Striking the right balance….
Francis Maude is quite rightly being ridiculed for his Corporal Jones esq response to a possible tanker drivers strike. Indeed, it seems Mr Maude may well end up causing the crisis he was supposedly trying to avoid if the recent rash of panic buying of petrol is anything to go by. Of course, this whole outcry is a carefully orchestrated ruse by an embattled government to deflect attention away from its own considerable problems by trying to shift the opposition onto the backfoot. However, the comments made by Maude, David Cameron and even Ed Miliband are symptomatic of a wider problem in British politics. Much like it is with drugs or similar issues it is actually near-as dammit impossible to have a rational, reasoned debate where industrial action is concerned.
The Conservatives default to an aggressive attack on their favourite ‘enemy within’ while within Labour, at leadership level at least, we default to a sheepish, awkward shuffling of our collective feet. Misinformation quickly becomes common currency – witness David Cameron casually mentioning yesterday that tanker drivers were “well paid”, clearly implying the ‘greedy’ strikers were totally unjustified in their actions – in actual fact, the dispute is nothing to do with pay but is about health and safety concerns and working conditions. I actually think these are issues we should all concerned about since these people are operating on our roads and if, for example, they are exhausted and tragically cause an accident it could be any one of us that is the victim. Cameron doesn’t want to engage in a rational discourse about what the issue actually is because for him any strike is a priori unjustified – a position that is as intellectually untenable as saying every strike ever is always entirely justified.
It can’t be said that Ed Miliband helps much either. Rather than try to at least point out there maybe genuine concerns, if indeed there are, his default position is to say the parties must negotiate. This is true and is indeed already happening in this case. However, strikes come when negotiations have obviously failed to resolve the issue, so calling for negotiations is, to put not too fine a point on it, somewhat futile and stupid. It is an example of that age-old political art of appearing to say something while in actual fact saying practically nothing. If the point has been reached where a strike date has been set and agreed upon then what really needs to be addressed is why negotiations have failed and then you can sensibly call for their resumption.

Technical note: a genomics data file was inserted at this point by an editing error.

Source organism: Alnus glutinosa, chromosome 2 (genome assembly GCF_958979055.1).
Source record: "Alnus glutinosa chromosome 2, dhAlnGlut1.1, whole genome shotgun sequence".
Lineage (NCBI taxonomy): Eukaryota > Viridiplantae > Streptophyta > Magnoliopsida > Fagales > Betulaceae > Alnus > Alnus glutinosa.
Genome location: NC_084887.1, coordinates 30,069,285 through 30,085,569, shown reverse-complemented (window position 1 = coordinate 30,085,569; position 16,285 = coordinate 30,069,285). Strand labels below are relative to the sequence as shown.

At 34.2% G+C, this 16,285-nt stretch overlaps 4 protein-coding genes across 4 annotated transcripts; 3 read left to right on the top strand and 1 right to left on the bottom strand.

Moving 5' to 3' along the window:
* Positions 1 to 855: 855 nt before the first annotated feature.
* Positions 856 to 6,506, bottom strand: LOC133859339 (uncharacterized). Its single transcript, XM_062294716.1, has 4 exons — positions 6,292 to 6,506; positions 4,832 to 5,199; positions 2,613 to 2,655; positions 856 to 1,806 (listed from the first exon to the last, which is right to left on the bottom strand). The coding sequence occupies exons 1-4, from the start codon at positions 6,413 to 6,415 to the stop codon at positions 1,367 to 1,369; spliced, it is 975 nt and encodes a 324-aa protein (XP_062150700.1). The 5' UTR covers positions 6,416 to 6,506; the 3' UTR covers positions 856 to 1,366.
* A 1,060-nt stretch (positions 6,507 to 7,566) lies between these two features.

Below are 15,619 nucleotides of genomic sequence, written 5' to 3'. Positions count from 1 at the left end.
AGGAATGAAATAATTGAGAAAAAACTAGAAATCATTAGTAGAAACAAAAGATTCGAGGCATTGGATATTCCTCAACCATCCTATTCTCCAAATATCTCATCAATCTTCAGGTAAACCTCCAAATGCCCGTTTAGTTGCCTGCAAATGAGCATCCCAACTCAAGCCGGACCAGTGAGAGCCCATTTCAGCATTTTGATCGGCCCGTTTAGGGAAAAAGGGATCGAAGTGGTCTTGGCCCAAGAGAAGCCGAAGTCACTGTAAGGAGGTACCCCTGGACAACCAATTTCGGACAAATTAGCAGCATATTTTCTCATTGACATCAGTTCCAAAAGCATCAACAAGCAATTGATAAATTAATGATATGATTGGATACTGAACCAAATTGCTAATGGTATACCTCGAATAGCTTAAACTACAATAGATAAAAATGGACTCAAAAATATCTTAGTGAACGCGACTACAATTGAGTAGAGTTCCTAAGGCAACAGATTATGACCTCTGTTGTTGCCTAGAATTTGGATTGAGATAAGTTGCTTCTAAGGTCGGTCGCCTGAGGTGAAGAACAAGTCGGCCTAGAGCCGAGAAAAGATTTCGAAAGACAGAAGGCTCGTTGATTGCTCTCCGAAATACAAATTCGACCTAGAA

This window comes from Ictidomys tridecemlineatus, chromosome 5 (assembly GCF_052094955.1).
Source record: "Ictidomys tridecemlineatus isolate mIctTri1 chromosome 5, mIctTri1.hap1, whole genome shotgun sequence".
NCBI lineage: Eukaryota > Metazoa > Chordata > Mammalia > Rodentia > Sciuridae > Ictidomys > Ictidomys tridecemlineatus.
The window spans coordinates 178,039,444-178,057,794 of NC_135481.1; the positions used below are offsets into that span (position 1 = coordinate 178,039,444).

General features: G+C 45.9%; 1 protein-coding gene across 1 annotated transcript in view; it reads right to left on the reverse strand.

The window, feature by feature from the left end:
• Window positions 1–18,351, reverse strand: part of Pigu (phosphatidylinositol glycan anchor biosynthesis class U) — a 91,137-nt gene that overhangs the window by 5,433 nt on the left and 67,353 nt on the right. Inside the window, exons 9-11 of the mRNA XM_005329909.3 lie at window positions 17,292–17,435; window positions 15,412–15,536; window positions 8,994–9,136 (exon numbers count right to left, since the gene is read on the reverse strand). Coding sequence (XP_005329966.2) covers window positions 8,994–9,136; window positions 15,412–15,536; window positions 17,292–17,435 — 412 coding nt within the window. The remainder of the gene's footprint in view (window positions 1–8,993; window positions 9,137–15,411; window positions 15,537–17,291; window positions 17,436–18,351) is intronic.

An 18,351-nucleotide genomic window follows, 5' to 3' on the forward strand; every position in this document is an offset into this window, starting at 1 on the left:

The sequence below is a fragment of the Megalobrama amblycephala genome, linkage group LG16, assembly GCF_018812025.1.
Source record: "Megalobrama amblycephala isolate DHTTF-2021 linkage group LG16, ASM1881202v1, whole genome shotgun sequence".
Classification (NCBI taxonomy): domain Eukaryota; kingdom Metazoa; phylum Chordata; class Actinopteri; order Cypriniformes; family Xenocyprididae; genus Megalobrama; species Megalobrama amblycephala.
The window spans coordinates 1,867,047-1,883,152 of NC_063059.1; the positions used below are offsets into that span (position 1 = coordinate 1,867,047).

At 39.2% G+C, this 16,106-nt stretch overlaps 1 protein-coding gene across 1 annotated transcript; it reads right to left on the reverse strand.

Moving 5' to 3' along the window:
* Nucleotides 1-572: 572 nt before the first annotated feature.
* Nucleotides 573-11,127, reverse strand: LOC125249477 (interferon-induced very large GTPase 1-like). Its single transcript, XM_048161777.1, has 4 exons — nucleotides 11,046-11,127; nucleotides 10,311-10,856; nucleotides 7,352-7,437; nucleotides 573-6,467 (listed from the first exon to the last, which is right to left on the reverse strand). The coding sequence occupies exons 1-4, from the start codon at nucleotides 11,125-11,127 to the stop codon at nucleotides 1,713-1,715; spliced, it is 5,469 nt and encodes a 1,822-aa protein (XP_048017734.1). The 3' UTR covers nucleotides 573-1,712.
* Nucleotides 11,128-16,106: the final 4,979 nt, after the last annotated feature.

Neither of the main parties thus fosters a climate which lends itself to the successful aversion of industrial action which most people in the main do not undertake lightly. In their own different ways they fail on two counts, they fail to help solve the dispute so maximise the potential for the disruption caused by the strike to the wider public to go ahead and they effectively de-legitmise what is a normative part of the democratic process and deny a basic human right, which is that to withdraw labour. In doing so they disenfranchise a whole swathe of people, ie, the people going on strike. By every measure then, neither the Conservative nor the Labour Parties currently do any productive good when it comes to industrial relations what so ever. If people want good industrial relations to prevail then they need to take a step back from the politicking and encourage a rational discourse to take place within the industrial framework. As things stand however it is looking unlikely that either of the main parties will be able to actively assist that and that will mean we will all suffer the consequences in the long-run.